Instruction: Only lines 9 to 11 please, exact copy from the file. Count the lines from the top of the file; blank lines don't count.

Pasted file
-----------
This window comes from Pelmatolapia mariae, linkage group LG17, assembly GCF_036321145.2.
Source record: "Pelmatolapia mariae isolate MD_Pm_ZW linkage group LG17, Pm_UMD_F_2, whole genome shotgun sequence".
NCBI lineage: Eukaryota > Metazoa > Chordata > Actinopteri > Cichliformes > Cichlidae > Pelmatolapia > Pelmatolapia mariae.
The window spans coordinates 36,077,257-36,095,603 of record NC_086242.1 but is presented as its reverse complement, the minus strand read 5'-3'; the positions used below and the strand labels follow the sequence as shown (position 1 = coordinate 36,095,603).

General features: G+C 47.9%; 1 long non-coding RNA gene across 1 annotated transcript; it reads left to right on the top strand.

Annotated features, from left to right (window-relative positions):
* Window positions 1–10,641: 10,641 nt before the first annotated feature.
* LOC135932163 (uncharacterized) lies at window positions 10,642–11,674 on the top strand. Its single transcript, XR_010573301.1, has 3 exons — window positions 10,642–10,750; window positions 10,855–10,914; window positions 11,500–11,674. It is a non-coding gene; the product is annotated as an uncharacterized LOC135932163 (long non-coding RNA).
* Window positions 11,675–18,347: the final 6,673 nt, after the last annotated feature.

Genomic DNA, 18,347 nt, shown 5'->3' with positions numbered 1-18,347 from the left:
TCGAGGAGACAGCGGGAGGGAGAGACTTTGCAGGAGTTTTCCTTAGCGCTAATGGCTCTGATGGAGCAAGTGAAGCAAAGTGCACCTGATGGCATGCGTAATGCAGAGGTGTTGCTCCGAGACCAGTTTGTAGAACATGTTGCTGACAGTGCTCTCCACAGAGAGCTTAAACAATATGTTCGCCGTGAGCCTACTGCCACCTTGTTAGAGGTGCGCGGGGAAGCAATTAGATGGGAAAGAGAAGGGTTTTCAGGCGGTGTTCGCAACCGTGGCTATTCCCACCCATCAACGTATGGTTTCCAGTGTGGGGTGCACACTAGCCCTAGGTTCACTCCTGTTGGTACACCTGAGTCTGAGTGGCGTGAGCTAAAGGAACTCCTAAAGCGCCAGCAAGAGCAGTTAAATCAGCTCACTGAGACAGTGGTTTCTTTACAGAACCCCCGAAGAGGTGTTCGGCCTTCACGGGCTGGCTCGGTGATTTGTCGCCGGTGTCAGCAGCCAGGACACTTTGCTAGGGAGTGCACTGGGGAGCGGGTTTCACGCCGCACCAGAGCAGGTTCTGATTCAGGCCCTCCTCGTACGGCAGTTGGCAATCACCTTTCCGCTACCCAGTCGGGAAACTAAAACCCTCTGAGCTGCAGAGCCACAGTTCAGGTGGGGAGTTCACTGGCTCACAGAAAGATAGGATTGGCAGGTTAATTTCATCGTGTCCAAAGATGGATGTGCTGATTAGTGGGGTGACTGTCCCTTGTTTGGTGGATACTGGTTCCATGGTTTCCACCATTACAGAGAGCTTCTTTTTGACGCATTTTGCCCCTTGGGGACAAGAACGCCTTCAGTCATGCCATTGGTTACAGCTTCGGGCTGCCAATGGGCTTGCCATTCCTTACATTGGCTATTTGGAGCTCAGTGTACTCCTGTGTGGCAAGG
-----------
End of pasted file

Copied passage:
* Window positions 11,675–18,347: the final 6,673 nt, after the last annotated feature.

Genomic DNA, 18,347 nt, shown 5'->3' with positions numbered 1-18,347 from the left:
TCGAGGAGACAGCGGGAGGGAGAGACTTTGCAGGAGTTTTCCTTAGCGCTAATGGCTCTGATGGAGCAAGTGAAGCAAAGTGCACCTGATGGCATGCGTAATGCAGAGGTGTTGCTCCGAGACCAGTTTGTAGAACATGTTGCTGACAGTGCTCTCCACAGAGAGCTTAAACAATATGTTCGCCGTGAGCCTACTGCCACCTTGTTAGAGGTGCGCGGGGAAGCAATTAGATGGGAAAGAGAAGGGTTTTCAGGCGGTGTTCGCAACCGTGGCTATTCCCACCCATCAACGTATGGTTTCCAGTGTGGGGTGCACACTAGCCCTAGGTTCACTCCTGTTGGTACACCTGAGTCTGAGTGGCGTGAGCTAAAGGAACTCCTAAAGCGCCAGCAAGAGCAGTTAAATCAGCTCACTGAGACAGTGGTTTCTTTACAGAACCCCCGAAGAGGTGTTCGGCCTTCACGGGCTGGCTCGGTGATTTGTCGCCGGTGTCAGCAGCCAGGACACTTTGCTAGGGAGTGCACTGGGGAGCGGGTTTCACGCCGCACCAGAGCAGGTTCTGATTCAGGCCCTCCTCGTACGGCAGTTGGCAATCACCTTTCCGCTACCCAGTCGGGAAACTAAAACCCTCTGAGCTGCAGAGCCACAGTTCAGGTGGGGAGTTCACTGGCTCACAGAAAGATAGGATTGGCAGGTTAATTTCATCGTGTCCAAAGATGGATGTGCTGATTAGTGGGGTGACTGTCCCTTGTTTGGTGGATACTGGTTCCATGGTTTCCACCATTACAGAGAGCTTCTTTTTGACGCATTTTGCCCCTTGGGGACAAGAACGCCTTCAGTCATGCCATTGGTTACAGCTTCGGGCTGCCAATGGGCTTGCCATTCCTTACATTGGCTATTTGGAGCTCAGTGTACTCCTGTGTGGCAAGG